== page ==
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The Deleted City

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In 2011, Richard Vijgen created The Deleted City. It is an interactive piece that uses the 650-gigabyte backup of Geocities. Geocities was a free webhosting provider that was set up like a city, where users were free to upload information about a topic of their choosing. Users were provided with a “free piece of land” in the Geocities. This piece of land was to be their “digital home” where they would publish their information. Their digital home was located in a neighborhood, and the neighborhood users were placed in was based on the subject matter of the digital home. At its peak the Geocities was the third most visited site on the Internet and millions of users had contributed to its massive database. Unfortunately, in 2009 Geocities was shut down. But before it was shut down and deleted, it was backed up. The back up was then used to create The Deleted City. [1]

In its time Geocities was impressive because of the high level of user participation. In some ways, this user participation is similar to collaborations themes discussed in Art & Electronic Media (AEM). AEM emphasizes through examples such as, E.A.T/9 evenings: theatre & engineering that with the collaboration of different disciplines there is a greater possibility of innovation and breakthrough. [2] Without Geocities allowance for a wide range of topics the website would not have been nearly as popular.

The Deleted City is a historical piece, a “digital Pompeii”, that allows the viewer to interact with a piece of Internet history [3]. In todays world things are fast paced, especially on the Internet, The Deleted City is interesting because it takes a relic from the past and forces the participant to reflect on what was, and how far the Internet has come. By interacting with the piece of history the participant is also reminded of what the Internet is today. Geocities was eventually abandoned and shut down because users were leaving the site for social media. Perhaps it is possible in the future a piece much like this one could be installed using a back up of Facebook or MySpace.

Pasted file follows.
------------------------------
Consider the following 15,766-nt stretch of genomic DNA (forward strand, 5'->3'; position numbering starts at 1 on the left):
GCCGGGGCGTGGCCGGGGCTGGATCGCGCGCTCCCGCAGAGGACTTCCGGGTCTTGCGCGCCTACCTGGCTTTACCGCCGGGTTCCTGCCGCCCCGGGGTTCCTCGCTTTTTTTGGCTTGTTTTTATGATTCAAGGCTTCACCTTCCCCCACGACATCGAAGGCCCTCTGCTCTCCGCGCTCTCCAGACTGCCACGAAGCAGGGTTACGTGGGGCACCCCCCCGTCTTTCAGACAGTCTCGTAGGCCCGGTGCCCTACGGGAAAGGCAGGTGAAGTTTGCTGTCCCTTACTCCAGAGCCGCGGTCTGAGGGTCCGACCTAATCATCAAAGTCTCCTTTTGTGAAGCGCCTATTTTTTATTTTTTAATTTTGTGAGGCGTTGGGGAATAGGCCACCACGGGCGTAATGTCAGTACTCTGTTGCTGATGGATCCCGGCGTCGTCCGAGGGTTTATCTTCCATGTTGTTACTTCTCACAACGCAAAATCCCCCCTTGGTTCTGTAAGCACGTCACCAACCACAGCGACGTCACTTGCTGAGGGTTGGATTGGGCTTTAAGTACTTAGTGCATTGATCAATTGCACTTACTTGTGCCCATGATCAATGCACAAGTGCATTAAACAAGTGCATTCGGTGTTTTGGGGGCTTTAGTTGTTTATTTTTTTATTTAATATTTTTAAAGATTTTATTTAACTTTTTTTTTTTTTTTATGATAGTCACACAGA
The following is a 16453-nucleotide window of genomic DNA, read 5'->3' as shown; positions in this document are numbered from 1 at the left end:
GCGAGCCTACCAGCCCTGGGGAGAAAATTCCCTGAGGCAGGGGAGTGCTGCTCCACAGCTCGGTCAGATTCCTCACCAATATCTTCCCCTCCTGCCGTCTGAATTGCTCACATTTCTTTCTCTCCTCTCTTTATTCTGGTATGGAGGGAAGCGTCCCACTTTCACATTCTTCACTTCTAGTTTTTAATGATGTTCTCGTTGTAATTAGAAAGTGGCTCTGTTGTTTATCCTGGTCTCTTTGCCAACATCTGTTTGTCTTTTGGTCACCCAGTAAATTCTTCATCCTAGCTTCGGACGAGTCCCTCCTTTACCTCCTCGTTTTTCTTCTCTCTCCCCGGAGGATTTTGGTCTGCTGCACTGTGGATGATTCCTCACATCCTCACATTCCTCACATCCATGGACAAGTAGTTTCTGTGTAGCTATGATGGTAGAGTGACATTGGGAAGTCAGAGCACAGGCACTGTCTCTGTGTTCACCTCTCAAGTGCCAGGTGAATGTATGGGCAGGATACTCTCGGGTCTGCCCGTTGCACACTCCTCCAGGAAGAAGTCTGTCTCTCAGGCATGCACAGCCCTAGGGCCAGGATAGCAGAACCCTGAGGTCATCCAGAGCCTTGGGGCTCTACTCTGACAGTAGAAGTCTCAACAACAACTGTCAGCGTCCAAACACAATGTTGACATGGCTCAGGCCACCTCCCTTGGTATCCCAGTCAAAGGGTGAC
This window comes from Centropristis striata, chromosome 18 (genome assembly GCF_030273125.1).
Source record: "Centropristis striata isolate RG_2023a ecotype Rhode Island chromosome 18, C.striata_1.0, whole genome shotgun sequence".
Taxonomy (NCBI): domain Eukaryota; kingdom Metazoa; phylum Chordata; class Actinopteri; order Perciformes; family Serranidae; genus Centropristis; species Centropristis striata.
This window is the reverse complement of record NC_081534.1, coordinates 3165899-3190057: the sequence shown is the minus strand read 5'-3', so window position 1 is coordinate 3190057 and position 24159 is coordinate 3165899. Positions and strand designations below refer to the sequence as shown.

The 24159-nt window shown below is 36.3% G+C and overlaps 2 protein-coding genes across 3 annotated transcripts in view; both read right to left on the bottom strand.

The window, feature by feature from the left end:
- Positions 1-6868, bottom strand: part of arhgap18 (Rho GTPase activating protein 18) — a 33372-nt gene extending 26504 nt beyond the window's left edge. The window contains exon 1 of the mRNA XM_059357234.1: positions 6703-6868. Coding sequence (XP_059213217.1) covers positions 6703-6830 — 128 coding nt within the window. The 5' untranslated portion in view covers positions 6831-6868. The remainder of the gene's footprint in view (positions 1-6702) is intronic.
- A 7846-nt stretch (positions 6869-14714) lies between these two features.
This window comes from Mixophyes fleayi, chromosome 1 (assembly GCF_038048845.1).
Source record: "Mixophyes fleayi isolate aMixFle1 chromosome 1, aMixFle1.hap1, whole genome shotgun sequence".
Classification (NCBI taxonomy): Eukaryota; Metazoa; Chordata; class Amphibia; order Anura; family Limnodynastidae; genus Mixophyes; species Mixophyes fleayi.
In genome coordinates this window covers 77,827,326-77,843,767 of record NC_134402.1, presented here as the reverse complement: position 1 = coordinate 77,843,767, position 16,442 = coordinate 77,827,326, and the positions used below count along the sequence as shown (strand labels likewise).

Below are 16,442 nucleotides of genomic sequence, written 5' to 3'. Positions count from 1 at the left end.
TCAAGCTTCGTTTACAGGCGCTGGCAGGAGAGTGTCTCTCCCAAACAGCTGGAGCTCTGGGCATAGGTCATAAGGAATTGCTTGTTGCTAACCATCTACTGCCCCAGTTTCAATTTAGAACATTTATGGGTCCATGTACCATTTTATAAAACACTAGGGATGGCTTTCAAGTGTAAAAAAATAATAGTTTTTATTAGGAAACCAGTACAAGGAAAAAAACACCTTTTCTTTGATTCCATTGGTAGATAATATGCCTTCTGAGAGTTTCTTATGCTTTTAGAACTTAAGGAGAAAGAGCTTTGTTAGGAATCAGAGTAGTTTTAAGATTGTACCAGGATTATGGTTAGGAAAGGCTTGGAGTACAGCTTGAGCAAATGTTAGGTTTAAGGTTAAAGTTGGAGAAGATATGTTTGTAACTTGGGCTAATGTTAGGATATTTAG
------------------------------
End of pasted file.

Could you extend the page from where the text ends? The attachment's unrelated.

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This piece reminds me of the piece Glyphiti by Andy Deck. The pieces are similar in that Geocities and Glyphiti’s success were dependent on user contribution. However, despite this similarity there is an interesting contrast. Like a real city, Geocities was dependent on the continuous growth of user contribution and data. While Glyphiti was dependent on user contribution as well, the piece demanded that users build on top of each other’s work. In this difference the two pieces communicate different themes of ownership and permanency. Geocities’ exponential growth, followed by its memorial in the form of The Deleted City, conveys a message of permanence. Though the Geocities is no longer present on the internet its legacy continues in The Deleted City, and so the users ownership of their digital home is continued as well. Glyphiti demonstrates a completely different message. The fact that users must build their own work on top of the works of others conveys a complete lack of permanence, demonstrating that nothing lasts.  

 
[1] http://rhizome.org/artbase/artwork/53493/
[2] Edward Shanken, Arts & Electronic Media, 2009 p 182
[3] http://deletedcity.net/

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